Elle Woods is just your prototypical sorority girl, until her boyfriend dumps her. Why would Warner move on? Because he wants a “more serious” girlfriend. So Elle struts her way into Harvard Law, with unexpected results. Based on the satirical novel by Amanda Brown — and 2001 film — Legally Blonde is a romp through Valley Girl and law-school cultures. Comtra presents this high-energy musical, featuring such pop hits as “Omigod, You Guys.”
(20540 Route 19 North, Cranberry Township; 724/591-8727, comtraplayers.com)
No Name Players
Greg is a bored underachiever — and so is his girlfriend Steph. But then he describes her to friends as “regular” — not beautiful or even cute. In Neil LaBute’s super-realistic morality tale, Greg tries to understand why his sweetie might not be thrilled by that description. No Name Players presents Reasons to be Pretty, a complex relationship drama with a young powerhouse cast.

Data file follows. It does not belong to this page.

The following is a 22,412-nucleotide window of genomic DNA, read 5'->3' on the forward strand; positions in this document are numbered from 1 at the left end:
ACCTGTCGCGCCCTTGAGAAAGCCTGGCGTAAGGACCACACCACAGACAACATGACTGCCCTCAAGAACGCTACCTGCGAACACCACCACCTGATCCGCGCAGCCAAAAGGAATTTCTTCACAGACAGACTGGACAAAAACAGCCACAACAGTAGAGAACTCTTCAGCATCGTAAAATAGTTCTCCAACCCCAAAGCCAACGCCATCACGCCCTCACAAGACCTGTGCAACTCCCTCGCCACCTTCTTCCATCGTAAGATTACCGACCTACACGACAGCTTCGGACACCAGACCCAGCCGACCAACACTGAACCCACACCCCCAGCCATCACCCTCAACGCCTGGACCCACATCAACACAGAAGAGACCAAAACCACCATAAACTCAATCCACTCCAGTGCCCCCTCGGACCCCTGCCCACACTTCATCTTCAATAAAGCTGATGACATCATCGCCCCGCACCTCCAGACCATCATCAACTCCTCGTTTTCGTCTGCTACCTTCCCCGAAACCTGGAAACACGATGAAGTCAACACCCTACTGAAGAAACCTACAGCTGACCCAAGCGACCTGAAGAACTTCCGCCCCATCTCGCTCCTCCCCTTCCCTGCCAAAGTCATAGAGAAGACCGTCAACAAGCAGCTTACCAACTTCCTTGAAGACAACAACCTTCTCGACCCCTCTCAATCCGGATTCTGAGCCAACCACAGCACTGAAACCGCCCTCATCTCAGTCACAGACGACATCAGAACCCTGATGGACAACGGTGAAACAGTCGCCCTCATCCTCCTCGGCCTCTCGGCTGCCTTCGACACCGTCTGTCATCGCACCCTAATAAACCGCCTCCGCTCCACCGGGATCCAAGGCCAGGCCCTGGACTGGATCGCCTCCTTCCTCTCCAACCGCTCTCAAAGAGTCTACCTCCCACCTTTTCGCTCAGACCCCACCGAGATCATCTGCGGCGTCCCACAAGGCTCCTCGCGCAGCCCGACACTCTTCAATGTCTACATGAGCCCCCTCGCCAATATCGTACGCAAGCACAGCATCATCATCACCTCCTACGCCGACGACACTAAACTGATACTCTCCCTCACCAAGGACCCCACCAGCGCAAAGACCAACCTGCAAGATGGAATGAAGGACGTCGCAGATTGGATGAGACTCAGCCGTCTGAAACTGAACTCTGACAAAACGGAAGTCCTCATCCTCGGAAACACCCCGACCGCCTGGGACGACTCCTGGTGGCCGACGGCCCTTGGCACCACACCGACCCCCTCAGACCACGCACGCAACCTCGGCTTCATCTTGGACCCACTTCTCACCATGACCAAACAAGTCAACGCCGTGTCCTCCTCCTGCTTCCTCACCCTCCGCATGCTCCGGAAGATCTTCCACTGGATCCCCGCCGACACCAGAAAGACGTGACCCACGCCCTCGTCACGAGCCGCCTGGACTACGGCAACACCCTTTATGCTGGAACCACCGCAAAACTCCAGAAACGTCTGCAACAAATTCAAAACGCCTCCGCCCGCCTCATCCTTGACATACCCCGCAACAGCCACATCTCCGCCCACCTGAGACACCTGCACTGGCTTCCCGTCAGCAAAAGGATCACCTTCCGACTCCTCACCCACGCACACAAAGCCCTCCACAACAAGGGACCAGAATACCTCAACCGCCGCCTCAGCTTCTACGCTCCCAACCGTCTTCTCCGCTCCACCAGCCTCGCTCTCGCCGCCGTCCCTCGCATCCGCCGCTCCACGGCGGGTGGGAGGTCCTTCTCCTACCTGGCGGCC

(Studio Theatre, Cathedral of Learning, Oakland; nonameplayers.org)
Aug. 1-Sept. 1
What exactly is an “immersive urban adventure?” How about a “refitnessing center?” Like a lot of Bricolage’s projects, you may not have any idea what you’re watching until the house lights dim. Strata is a collaboration with Riley Harmon, a multimedia artist whose innovative work has involved billboards, film, drum kits and video games. Don’t ask. Don’t guess. Just see what happens.
(Mystery venue revealed when purchasing tickets; bricolagepgh.org)